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Boeing's uncrewed Starliner back on Earth after flight. Photo: NASA

A December flight test of Boeing's Starliner may have ended in the loss of the uncrewed spacecraft if major software problems weren't caught during the mission, NASA said Friday.

Why it matters: Boeing is expected to start flying NASA astronauts to the International Space Station on Starliner this year, but the test flight issues could push back Boeing's first crewed flight.

Details: The uncrewed Starliner was expected to dock with the space station after its launch on Dec. 20, but a software issue involving a timer onboard the craft prevented the two from connecting, forcing Starliner to come back to Earth days early, on Dec. 22.

  • In addition to the timer problem, a NASA and Boeing investigation team found another software issue corrected during the mission could have caused a major malfunction during the test flight had it not been caught.
  • "The team found the two critical software defects were not detected ahead of flight despite multiple safeguards," NASA said in a statement. "Ground intervention prevented loss of vehicle in both cases."

The intrigue: NASA is also going to perform a safety assessment focused on Boeing's Starliner work and management.

  • "The comprehensive safety review will include individual employee interviews with a sampling from a cross section of personnel, including senior managers, mid-level management and supervision, and engineers and technicians at multiple sites," NASA said.

What's to watch: NASA and Boeing are expected to complete their investigation by the end of the month.

  • The agency will also decide whether Boeing will need to re-do an uncrewed test before flying astronauts for the first time.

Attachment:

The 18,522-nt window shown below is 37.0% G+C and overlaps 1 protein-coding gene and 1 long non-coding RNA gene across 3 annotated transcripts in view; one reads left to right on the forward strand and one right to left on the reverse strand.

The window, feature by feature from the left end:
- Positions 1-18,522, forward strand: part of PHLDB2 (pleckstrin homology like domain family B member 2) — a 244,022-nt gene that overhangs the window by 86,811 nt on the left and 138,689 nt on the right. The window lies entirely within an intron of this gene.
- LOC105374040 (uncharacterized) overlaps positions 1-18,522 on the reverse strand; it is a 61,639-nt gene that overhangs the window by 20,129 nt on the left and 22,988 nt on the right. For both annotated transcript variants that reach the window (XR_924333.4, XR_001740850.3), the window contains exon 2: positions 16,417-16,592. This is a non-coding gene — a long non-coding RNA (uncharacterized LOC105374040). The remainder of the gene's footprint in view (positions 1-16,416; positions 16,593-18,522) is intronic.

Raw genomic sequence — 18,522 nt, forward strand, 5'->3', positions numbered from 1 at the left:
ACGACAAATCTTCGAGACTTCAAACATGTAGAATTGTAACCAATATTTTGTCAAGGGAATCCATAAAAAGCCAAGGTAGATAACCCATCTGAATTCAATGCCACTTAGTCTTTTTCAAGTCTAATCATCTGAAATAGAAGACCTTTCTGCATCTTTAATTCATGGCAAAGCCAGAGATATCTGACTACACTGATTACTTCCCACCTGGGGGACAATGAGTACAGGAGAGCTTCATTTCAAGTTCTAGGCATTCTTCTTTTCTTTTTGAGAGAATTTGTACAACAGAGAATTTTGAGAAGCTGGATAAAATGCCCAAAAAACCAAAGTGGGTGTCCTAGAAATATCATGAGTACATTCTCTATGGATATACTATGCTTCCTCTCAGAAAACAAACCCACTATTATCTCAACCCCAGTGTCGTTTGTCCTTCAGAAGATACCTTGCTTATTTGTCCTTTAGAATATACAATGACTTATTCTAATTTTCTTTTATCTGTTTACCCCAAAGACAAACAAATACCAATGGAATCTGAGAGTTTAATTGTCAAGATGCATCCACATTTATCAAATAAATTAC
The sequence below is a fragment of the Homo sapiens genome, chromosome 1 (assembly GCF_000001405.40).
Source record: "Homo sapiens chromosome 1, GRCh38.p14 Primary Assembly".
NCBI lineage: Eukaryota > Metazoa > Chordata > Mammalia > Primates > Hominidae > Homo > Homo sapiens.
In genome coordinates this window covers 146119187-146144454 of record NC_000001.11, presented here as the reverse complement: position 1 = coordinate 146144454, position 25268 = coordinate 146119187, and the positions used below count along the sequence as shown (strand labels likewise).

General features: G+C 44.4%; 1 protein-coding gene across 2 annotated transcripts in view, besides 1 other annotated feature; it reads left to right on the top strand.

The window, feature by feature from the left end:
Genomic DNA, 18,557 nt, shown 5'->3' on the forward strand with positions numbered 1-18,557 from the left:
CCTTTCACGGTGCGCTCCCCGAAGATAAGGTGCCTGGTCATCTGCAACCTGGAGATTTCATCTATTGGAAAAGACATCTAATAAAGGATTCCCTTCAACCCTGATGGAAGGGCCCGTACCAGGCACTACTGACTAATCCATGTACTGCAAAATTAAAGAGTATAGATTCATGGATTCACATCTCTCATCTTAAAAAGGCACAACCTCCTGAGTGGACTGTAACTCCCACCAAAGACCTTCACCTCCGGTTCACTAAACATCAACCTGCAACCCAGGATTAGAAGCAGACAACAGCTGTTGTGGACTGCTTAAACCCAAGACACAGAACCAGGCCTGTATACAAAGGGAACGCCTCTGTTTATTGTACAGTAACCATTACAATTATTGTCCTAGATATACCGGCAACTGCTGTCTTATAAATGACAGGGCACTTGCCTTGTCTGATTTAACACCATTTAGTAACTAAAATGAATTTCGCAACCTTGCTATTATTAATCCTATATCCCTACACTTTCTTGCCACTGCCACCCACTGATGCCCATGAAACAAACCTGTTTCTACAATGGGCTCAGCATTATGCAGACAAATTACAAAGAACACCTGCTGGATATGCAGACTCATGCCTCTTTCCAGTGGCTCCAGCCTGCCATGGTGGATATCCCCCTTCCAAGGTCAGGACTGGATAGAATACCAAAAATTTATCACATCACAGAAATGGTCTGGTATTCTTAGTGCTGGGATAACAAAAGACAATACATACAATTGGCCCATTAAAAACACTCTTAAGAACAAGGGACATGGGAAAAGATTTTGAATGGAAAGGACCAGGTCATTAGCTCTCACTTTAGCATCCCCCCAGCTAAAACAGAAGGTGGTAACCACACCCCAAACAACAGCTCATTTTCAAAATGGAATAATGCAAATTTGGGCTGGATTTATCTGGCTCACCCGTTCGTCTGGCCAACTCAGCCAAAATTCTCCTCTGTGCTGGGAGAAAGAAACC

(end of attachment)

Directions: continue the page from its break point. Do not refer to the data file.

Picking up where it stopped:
Go deeper: Boeing's Starliner lands back on Earth after troubled mission

Go deeper

Scoop: Border officials project 13,000 child migrants in May

The "El Chaparral" border crossing at Tijuana. Photo: Stringer/Picture Alliance via Getty Images

A Customs and Border Protection staffer told top administration officials Thursday the agency is projecting a peak of 13,000 unaccompanied children crossing the border in May, sources directly familiar with the discussion told Axios.

Why it matters: That projection would exceed the height of the 2019 crisis, which led to the infamous "kids-in-cages" disaster. It also underscores a rapidly escalating crisis for the Biden administration.

1 hour ago - World

U.S. strikes Iran-backed militia facilities in Syria

President Biden at the Pentagon on Feb. 10. Photo: Alex Brandon - Pool/Getty Images

The United States on Thursday carried out an airstrike against facilities in Syria linked to an Iran-backed militia group, the Pentagon announced.

The state of play: The strike, approved by President Biden, comes "in response to recent attacks against American and Coalition personnel in Iraq, and to ongoing threats to those personnel," Pentagon press secretary John Kirby said in a statement.

Senate parliamentarian rules $15 minimum wage cannot be included in relief package

Photo: Al Drago/Getty Images

The Senate parliamentarian ruled Thursday that the provision to increase the minimum wage to $15/hour cannot be included in the broader $1.9 trillion COVID relief package.

Why it matters: It's now very likely that any increase in the minimum wage will need bipartisan support, as the provision cannot be passed with the simple Senate majority that Democrats are aiming to use for President Biden's rescue bill.

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